Noticing the flood waters rising and the rain increasing, I assume this flood is much like the flash floods we heard about at the visitor center. In the Southwest, rain pouring miles away can travel underground and resurface as flooding above ground. I know there’s no way to predict how high the water will get, and we have to assume the worst. Who knows how long this storm band is? Even though I think we’ve seen the worst of the storm, there could be a lot more rain coming, and the water may rise even more.

You can experience cold even in the summer and in the desert. Add in wet clothing and sleeping bags, and you can die from the cold overnight. Our greatest lifeline was our sleeping bags, and we knew we had to keep them as dry as possible. We didn’t plan on camping in wet weather, and we didn’t pack dry bags. Looking over what we had left in our camp, we had to improvise. Since it was the tail end of our camping weekend, we used the garbage bag that lined our Trasharoo rear-tire garbage holder to protect our sleeping kit. We dumped out the contents and inverted the bag to use the clean outside to hold our bags inside. The rain was coming down strong, and we had to fight the wind to close the Jeep doors, which did a mediocre job of preventing the horizontal rain from coming in.

When the water started to rise around us, the question “could this flood” was replaced with “how bad will this flood be?” We didn’t have time to sacrifice waiting around for that answer. Unfortunately for us, where we set up was in a ravine we didn’t notice in the dark. We arrived at camp late at night and couldn’t see the nearby terrain features. We disregarded the general rules for setting up a camp and our haphazard selection cost us. Fortunately for us, we know we can quickly gain elevation climbing to the top of the draw by running to the top of the spur that leads to the ridgeline. Between us and the spur is fast moving water that I can’t determine the depth of. The only other option is heading back the way we came through what appears now to be a creek bed rushing with water.

Photo of flash flooding taking place in California early 2023.

We tune the radio to AM frequencies and start scanning for any updates. This is brand new for my daughter as she grew up in an age when terrestrial radio was falling out of favor, and everything became a playlist plugged into the vehicle. She’s small, and I task her with listening for “the weatherman” who is giving an update on what we’re experiencing. We know storms don’t last forever and perhaps if we can get an idea how long this storm will last, we can decide if we should hunker down or attempt an escape.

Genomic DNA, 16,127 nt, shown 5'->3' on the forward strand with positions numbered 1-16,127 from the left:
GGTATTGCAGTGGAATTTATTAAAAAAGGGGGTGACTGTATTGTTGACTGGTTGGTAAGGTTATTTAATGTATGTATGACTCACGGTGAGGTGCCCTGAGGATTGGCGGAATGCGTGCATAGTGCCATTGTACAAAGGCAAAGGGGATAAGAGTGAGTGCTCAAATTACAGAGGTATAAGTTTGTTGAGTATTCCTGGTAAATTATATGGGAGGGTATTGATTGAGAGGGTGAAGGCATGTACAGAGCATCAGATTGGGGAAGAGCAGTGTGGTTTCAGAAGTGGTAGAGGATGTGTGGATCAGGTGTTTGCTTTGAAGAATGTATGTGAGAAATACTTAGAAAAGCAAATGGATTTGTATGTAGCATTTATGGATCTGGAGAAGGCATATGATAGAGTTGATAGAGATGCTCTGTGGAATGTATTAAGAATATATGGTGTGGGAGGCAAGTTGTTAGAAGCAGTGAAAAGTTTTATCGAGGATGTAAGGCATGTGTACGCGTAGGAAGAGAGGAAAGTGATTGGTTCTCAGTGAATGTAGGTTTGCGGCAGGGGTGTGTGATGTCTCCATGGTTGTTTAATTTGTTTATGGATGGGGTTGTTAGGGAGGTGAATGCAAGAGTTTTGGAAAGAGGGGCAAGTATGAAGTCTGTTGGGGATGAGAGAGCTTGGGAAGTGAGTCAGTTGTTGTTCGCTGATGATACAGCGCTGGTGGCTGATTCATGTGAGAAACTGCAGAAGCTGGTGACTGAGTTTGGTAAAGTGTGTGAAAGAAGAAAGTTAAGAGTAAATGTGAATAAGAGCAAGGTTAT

This ordeal provided an excellent opportunity for me to speak to my daughter about life. While some parents believe in sheltering their kids, I’d rather educate them than keep them ignorant and naive longer. She may be disappointed with the decision to end our camping trip, but she’ll be alive, and she’ll forgive me eventually. There’s no chance for reconciliation after death. She was nervous when we woke to the water in our tent, and she didn’t fully comprehend the urgency in my voice. In a time like this, she needs to listen to me as a parent and not as the fun dad or friend.

The problem with flood water is not just the water. Our skin is pretty tolerant to that in the short term. Water can be forceful, and it does have the power to bend canoes and kayaks when they’re pinned up against rocks. Water can also float a vehicle pretty easily and just a few inches of water can give a vehicle buoyancy. What also worries me in flood water is what the flood water is carrying with it. Broken off branches, basketball-sized rocks, sharp debris like bottles and trash discarded along the riverbanks and now in the mainstream. Murky water shouldn’t be viewed as just water. I can’t believe I’m seriously thinking about crossing that water, but my daughter got drenched by the rain, and her condition has started to deteriorate.

I never would recommend crossing water of unknown depth if there is a safe alternative to self-rescue. It goes against all logic and the advice of every industry expert I’ve heard. In this circumstance, the choice became very clear even if it was incredibly desperate. In my daughter’s attempts to help me, her clothes became soaking wet. Everything in our camp became soaking wet, including our lifesaving sleeping bags, and not even the vehicle’s heater seems to be warming her fast enough. She was shivering uncontrollably and has now become disoriented and lethargic. In my desperation to fight off hypothermia, I had to come to the realization that she might die if we don’t get her body heat up, and we could both die if we cross the river in an attempt to drive to safety. I’ll be called foolish and careless for letting this scenario get to this point, but I would rather deal with insults than a funeral. No parent wants to bury a child, and the outcome will weigh on me if I don’t act now.